Geospatial Open Source Has Gone Mainstream

by Brian Timoney

With the FOSS4G conference in Denver five weeks away, one takeaway is already clear:  geospatial open source is drawing serious interest from a wider variety of sectors than we have seen in the past. My hunch is that in an ever-more competitive landscape with straitened budgets, there are three elements in particular that exert a broad appeal: technology, talent, and ideas.

Have a gander at the sponsor page: the presence of heavyweights ESRI, Google, and Oracle could be construed any number of ways. From scouting out emerging technology that may pose a competitive threat to looking for developer and managerial talent who know the geospatial realm, there is plenty of unique value that may not be showing up at their own large events.

But check out Newmont Mining:  the Fortune 500 company is not only a conference sponsor  but is also conducting a tutorial on rolling a cloud-based geo-collaboration system based on their own experience of using open source to coordinate their far flung international operations. Now that your eyebrow is raised, consider the presence of the NGA (National Geospatial-Intelligence Agency) who will be laying out its plan for a significantly more prominent role of geospatial open source in their operations.

Winds of change indeed.

It won't just be the usual suspects at the FOSS4G conference in Denver this September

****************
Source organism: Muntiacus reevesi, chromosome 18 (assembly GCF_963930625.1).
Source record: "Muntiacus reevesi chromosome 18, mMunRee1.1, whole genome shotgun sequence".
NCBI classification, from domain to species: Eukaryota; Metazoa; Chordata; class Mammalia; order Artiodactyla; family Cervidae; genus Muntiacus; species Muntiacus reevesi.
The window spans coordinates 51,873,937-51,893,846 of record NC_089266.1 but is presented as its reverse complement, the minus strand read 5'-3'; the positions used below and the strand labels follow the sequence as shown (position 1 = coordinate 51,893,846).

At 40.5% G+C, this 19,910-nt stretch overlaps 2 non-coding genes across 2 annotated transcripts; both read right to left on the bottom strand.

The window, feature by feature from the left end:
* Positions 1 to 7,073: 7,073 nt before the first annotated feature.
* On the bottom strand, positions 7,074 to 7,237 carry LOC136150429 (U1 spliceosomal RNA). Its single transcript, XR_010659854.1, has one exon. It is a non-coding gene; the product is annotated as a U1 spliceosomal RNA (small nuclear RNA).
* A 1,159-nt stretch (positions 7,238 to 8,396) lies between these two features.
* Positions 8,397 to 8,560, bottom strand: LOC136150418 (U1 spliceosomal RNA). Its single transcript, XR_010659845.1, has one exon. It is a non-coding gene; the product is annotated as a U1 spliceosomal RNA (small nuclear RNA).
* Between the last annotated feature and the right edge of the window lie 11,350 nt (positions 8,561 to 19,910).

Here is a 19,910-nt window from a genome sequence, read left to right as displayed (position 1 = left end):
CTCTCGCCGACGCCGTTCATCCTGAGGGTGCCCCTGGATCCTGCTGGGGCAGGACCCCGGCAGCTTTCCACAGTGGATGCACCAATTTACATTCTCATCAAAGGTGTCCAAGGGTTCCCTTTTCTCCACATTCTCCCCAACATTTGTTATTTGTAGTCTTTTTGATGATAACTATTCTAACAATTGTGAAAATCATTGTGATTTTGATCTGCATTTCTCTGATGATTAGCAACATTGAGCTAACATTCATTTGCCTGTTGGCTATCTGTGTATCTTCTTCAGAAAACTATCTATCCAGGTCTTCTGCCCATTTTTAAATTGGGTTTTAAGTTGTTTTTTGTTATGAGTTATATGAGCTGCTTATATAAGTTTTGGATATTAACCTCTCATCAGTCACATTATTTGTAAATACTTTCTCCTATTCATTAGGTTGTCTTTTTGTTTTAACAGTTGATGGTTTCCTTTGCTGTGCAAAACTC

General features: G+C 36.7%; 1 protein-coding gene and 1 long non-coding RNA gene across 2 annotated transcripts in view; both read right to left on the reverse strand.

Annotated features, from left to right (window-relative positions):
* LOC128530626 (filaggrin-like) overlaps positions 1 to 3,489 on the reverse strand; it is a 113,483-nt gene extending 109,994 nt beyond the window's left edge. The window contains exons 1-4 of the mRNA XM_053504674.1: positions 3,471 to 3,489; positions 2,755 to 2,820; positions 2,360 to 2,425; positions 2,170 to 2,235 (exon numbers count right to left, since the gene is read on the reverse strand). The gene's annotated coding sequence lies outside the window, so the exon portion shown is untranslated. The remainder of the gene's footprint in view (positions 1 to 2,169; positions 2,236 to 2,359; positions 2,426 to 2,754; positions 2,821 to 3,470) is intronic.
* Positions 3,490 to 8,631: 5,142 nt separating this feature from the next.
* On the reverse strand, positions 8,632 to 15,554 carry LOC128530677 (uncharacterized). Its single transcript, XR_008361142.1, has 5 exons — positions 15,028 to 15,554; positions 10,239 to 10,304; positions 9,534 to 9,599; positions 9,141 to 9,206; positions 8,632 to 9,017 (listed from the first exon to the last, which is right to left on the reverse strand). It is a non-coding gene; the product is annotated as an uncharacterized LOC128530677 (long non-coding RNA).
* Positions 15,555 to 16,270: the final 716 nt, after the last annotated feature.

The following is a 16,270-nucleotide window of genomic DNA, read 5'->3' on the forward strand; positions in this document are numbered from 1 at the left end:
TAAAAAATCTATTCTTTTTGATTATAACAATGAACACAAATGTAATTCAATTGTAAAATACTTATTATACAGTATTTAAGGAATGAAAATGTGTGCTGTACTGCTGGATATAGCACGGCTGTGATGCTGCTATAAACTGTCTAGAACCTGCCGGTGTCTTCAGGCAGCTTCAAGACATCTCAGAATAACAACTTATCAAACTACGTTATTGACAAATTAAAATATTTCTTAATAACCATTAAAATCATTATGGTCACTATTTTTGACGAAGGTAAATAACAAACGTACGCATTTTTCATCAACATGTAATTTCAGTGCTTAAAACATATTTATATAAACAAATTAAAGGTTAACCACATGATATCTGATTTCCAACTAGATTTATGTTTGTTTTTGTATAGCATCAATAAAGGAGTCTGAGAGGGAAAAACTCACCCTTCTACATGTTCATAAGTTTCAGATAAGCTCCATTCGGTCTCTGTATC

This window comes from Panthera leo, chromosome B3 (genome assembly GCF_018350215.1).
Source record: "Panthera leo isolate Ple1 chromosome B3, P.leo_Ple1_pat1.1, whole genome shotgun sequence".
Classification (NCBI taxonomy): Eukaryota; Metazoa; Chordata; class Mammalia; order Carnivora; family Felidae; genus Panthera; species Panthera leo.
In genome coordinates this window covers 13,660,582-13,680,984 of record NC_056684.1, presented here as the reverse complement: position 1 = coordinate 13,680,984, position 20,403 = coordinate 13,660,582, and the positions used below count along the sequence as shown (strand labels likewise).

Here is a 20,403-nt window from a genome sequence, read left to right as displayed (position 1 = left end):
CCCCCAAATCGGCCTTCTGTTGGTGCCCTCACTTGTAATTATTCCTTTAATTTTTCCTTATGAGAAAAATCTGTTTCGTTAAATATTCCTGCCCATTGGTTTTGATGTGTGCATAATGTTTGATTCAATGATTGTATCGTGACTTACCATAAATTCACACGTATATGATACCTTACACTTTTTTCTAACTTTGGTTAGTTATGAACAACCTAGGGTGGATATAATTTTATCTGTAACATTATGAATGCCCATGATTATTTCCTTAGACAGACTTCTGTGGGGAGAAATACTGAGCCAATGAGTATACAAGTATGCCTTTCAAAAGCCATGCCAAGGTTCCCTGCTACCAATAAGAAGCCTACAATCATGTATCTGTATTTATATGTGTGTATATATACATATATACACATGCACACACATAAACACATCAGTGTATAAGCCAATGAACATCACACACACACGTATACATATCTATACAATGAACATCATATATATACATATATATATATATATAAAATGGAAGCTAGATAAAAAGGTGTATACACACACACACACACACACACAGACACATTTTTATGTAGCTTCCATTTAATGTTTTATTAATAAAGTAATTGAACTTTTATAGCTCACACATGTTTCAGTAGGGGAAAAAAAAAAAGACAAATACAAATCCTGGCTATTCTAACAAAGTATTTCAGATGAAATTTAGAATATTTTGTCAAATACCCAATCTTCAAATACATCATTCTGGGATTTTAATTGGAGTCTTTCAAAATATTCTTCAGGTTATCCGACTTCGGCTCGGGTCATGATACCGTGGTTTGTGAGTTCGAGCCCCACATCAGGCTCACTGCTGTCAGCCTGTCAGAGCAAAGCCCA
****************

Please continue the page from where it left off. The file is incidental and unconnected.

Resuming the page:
Scanning the RSVP list to date yields more of the same: the premier federal IT contractors, a couple of large environmental firms, the premier statistical analysis software outfit (and a hot analysis/visualization start-up), a half-dozen of the biggest federal agencies, and a well known insurance company.

What accounts for this recent, broad acceptance?  While others have traced the evolution of proprietary vs. open source in the geo market, I suspect the thorniest (and potentially most profitable) challenges today are the ones that don’t lend themselves to “Next » Next » Finish” answers.  Shrink-wrapped software is very good at solving shrink-wrapped problems, and leaving “solutions” at the mercy of a vendor’s software update schedule is a competitive disadvantage.

Check out the program: there is content geared towards all levels of technical ability, including a day-long primer for newcomers that will directly address the business side of geospatial open source.

We’ll see you in Denver.


—Brian Timoney


* photo courtesy of the BostonBill Flickr stream